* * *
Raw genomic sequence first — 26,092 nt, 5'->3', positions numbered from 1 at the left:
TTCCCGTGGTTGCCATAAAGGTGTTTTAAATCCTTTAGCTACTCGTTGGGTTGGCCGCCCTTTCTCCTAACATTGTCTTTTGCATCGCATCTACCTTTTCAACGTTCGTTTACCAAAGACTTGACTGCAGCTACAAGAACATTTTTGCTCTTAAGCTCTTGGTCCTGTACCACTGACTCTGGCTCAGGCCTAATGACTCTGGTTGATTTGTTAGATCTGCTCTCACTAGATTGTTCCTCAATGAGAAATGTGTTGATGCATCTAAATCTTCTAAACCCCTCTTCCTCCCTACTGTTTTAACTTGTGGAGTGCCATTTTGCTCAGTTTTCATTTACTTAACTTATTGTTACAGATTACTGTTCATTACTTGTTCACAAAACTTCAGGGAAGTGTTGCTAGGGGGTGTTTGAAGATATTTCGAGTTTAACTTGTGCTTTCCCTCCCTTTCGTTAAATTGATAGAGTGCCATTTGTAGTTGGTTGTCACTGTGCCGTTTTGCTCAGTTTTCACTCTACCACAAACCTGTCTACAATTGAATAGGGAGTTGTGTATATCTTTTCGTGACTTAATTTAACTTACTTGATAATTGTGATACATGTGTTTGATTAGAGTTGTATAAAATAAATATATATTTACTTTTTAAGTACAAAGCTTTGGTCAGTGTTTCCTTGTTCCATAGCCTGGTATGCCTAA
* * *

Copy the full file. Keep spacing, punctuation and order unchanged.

Raw genomic sequence first — 26,092 nt, 5'->3', positions numbered from 1 at the left:
TTCCCGTGGTTGCCATAAAGGTGTTTTAAATCCTTTAGCTACTCGTTGGGTTGGCCGCCCTTTCTCCTAACATTGTCTTTTGCATCGCATCTACCTTTTCAACGTTCGTTTACCAAAGACTTGACTGCAGCTACAAGAACATTTTTGCTCTTAAGCTCTTGGTCCTGTACCACTGACTCTGGCTCAGGCCTAATGACTCTGGTTGATTTGTTAGATCTGCTCTCACTAGATTGTTCCTCAATGAGAAATGTGTTGATGCATCTAAATCTTCTAAACCCCTCTTCCTCCCTACTGTTTTAACTTGTGGAGTGCCATTTTGCTCAGTTTTCATTTACTTAACTTATTGTTACAGATTACTGTTCATTACTTGTTCACAAAACTTCAGGGAAGTGTTGCTAGGGGGTGTTTGAAGATATTTCGAGTTTAACTTGTGCTTTCCCTCCCTTTCGTTAAATTGATAGAGTGCCATTTGTAGTTGGTTGTCACTGTGCCGTTTTGCTCAGTTTTCACTCTACCACAAACCTGTCTACAATTGAATAGGGAGTTGTGTATATCTTTTCGTGACTTAATTTAACTTACTTGATAATTGTGATACATGTGTTTGATTAGAGTTGTATAAAATAAATATATATTTACTTTTTAAGTACAAAGCTTTGGTCAGTGTTTCCTTGTTCCATAGCCTGGTATGCCTAA